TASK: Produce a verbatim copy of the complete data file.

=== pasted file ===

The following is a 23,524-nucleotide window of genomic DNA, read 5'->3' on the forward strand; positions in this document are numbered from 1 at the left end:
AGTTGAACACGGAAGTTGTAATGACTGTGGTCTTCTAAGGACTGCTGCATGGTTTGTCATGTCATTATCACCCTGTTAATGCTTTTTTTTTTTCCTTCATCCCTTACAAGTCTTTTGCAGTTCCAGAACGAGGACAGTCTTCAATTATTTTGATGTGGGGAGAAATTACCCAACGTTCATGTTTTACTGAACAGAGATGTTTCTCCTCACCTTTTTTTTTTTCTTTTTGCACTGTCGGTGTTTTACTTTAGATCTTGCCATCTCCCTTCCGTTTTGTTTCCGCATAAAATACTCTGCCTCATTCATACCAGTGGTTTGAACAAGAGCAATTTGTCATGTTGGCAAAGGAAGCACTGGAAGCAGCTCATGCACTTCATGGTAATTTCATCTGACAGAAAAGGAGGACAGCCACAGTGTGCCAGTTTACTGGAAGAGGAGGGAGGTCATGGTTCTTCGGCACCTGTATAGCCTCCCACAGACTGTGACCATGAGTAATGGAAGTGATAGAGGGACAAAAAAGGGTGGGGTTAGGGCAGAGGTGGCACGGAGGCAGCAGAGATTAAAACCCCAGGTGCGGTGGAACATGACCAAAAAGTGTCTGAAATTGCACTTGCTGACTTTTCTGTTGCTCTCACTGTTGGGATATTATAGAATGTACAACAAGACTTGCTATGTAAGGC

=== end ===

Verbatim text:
The following is a 23,524-nucleotide window of genomic DNA, read 5'->3' on the forward strand; positions in this document are numbered from 1 at the left end:
AGTTGAACACGGAAGTTGTAATGACTGTGGTCTTCTAAGGACTGCTGCATGGTTTGTCATGTCATTATCACCCTGTTAATGCTTTTTTTTTTTCCTTCATCCCTTACAAGTCTTTTGCAGTTCCAGAACGAGGACAGTCTTCAATTATTTTGATGTGGGGAGAAATTACCCAACGTTCATGTTTTACTGAACAGAGATGTTTCTCCTCACCTTTTTTTTTTTCTTTTTGCACTGTCGGTGTTTTACTTTAGATCTTGCCATCTCCCTTCCGTTTTGTTTCCGCATAAAATACTCTGCCTCATTCATACCAGTGGTTTGAACAAGAGCAATTTGTCATGTTGGCAAAGGAAGCACTGGAAGCAGCTCATGCACTTCATGGTAATTTCATCTGACAGAAAAGGAGGACAGCCACAGTGTGCCAGTTTACTGGAAGAGGAGGGAGGTCATGGTTCTTCGGCACCTGTATAGCCTCCCACAGACTGTGACCATGAGTAATGGAAGTGATAGAGGGACAAAAAAGGGTGGGGTTAGGGCAGAGGTGGCACGGAGGCAGCAGAGATTAAAACCCCAGGTGCGGTGGAACATGACCAAAAAGTGTCTGAAATTGCACTTGCTGACTTTTCTGTTGCTCTCACTGTTGGGATATTATAGAATGTACAACAAGACTTGCTATGTAAGGC